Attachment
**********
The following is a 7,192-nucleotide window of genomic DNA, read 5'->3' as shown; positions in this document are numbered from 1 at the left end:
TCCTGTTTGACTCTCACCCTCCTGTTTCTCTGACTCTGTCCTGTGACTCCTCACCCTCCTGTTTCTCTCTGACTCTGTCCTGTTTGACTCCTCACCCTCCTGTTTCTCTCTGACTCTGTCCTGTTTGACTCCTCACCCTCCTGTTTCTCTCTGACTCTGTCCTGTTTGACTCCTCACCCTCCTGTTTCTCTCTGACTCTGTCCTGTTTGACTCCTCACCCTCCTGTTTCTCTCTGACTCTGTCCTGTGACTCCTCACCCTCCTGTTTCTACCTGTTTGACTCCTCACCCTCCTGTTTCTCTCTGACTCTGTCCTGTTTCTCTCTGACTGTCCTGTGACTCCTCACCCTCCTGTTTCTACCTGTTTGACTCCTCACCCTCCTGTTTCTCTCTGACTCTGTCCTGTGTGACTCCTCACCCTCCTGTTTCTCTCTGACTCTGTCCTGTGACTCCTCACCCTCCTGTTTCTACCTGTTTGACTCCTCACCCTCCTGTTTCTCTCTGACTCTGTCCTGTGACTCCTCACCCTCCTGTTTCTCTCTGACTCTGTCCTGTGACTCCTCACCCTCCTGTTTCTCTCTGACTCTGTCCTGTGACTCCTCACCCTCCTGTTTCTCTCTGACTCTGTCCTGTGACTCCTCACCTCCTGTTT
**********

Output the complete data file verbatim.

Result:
The following is a 7,192-nucleotide window of genomic DNA, read 5'->3' as shown; positions in this document are numbered from 1 at the left end:
TCCTGTTTGACTCTCACCCTCCTGTTTCTCTGACTCTGTCCTGTGACTCCTCACCCTCCTGTTTCTCTCTGACTCTGTCCTGTTTGACTCCTCACCCTCCTGTTTCTCTCTGACTCTGTCCTGTTTGACTCCTCACCCTCCTGTTTCTCTCTGACTCTGTCCTGTTTGACTCCTCACCCTCCTGTTTCTCTCTGACTCTGTCCTGTTTGACTCCTCACCCTCCTGTTTCTCTCTGACTCTGTCCTGTGACTCCTCACCCTCCTGTTTCTACCTGTTTGACTCCTCACCCTCCTGTTTCTCTCTGACTCTGTCCTGTTTCTCTCTGACTGTCCTGTGACTCCTCACCCTCCTGTTTCTACCTGTTTGACTCCTCACCCTCCTGTTTCTCTCTGACTCTGTCCTGTGTGACTCCTCACCCTCCTGTTTCTCTCTGACTCTGTCCTGTGACTCCTCACCCTCCTGTTTCTACCTGTTTGACTCCTCACCCTCCTGTTTCTCTCTGACTCTGTCCTGTGACTCCTCACCCTCCTGTTTCTCTCTGACTCTGTCCTGTGACTCCTCACCCTCCTGTTTCTCTCTGACTCTGTCCTGTGACTCCTCACCCTCCTGTTTCTCTCTGACTCTGTCCTGTGACTCCTCACCTCCTGTTT